Even in a future without such a president, however, speakers can count on unrest, because members know they have little to lose in opposing their leaders.

The disciplinarian days of Sam Rayburn and Tip O’Neill are over. When Congress banned earmarks in 2011, it denied its leaders the ability to punish wayward members by stripping funding for local projects in appropriations measures. Boehner tried to punish his detractors by removing them from committees or grounding them from travel, but he succeeded only in making them martyrs.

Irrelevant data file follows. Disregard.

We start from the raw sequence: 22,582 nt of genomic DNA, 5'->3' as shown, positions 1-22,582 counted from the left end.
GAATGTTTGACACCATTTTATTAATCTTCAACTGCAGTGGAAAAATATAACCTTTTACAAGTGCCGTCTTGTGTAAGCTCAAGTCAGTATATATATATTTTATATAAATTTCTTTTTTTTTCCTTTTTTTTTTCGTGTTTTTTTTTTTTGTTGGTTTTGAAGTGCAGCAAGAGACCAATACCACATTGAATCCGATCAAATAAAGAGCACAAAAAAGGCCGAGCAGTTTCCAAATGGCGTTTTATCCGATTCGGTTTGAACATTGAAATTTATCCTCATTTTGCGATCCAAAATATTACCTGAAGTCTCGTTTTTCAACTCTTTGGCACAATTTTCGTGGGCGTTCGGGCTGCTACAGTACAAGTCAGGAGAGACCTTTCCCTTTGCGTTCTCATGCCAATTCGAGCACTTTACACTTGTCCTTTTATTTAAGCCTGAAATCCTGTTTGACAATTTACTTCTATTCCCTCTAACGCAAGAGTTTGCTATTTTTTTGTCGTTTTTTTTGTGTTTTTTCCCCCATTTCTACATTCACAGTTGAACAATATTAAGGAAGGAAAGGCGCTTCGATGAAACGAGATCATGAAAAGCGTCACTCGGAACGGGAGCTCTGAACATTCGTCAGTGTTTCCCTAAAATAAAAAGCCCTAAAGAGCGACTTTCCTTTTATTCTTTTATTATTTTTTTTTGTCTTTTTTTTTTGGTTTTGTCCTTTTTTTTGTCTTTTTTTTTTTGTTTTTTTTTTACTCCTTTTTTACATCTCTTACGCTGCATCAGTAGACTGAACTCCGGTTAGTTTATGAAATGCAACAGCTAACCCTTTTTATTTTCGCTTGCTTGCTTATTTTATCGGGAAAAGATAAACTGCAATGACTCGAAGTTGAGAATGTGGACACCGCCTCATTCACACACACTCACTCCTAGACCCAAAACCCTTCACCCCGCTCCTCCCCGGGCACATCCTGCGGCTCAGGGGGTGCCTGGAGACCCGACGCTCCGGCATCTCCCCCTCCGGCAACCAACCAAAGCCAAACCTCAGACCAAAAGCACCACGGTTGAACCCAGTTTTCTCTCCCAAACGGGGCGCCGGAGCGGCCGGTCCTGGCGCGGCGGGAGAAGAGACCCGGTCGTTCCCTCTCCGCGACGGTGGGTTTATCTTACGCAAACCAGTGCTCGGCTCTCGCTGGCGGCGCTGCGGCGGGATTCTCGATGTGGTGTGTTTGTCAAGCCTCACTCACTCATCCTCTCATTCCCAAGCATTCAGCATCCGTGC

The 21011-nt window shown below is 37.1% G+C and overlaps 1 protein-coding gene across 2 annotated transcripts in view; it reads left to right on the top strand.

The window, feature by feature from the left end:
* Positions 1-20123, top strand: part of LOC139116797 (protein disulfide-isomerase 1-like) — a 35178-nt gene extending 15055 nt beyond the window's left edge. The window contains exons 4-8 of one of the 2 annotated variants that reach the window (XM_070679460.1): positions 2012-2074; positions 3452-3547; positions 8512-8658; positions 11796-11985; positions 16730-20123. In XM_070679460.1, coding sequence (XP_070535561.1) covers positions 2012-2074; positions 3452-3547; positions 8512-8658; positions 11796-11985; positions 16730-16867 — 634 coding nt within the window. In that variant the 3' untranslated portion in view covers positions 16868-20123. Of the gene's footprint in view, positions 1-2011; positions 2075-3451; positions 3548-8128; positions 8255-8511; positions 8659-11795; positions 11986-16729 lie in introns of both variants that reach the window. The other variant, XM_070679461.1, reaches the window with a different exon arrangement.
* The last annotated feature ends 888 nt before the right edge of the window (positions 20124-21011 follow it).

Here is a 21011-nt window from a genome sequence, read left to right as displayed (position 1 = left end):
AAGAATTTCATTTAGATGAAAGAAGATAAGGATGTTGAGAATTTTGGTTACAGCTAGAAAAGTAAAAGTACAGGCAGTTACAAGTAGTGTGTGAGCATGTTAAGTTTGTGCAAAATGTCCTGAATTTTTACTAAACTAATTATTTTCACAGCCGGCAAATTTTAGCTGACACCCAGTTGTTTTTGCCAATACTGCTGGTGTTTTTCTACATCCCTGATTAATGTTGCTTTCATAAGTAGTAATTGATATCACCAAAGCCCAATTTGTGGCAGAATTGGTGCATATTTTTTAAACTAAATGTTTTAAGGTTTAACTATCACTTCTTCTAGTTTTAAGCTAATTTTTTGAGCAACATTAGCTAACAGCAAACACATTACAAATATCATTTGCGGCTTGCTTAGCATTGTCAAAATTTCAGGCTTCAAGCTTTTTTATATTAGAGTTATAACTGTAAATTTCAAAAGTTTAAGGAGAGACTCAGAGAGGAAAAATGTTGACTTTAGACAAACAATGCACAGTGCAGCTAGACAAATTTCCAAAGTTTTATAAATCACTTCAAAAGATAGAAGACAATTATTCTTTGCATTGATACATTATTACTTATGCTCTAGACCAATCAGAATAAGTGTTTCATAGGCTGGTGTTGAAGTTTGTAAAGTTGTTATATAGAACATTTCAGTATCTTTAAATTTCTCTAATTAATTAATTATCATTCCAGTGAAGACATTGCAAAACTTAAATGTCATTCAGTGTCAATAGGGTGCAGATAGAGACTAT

Polarization, aided by gerrymandering, also makes the speaker’s job harder. As I noted recently, according to The Cook Political Report, of the 435 districts in the House, only 21 are true “toss-ups,” whereas 344 are considered safe seats. (The rest lean in one direction or the other.) This situation rewards lawmakers who cater to activists who glue themselves to their favorite agreeable cable-news shows, actually watch C-SPAN 3, or follow on the internet the latest controversy over a “motion to recommit.” What used to be inconsequential is now incendiary, igniting the party bases on even the most arcane matters. They pressure their elected representatives to take up arms—and they do, because, as I said, they have little to lose.

Finally, there’s social media, which distorts political realities.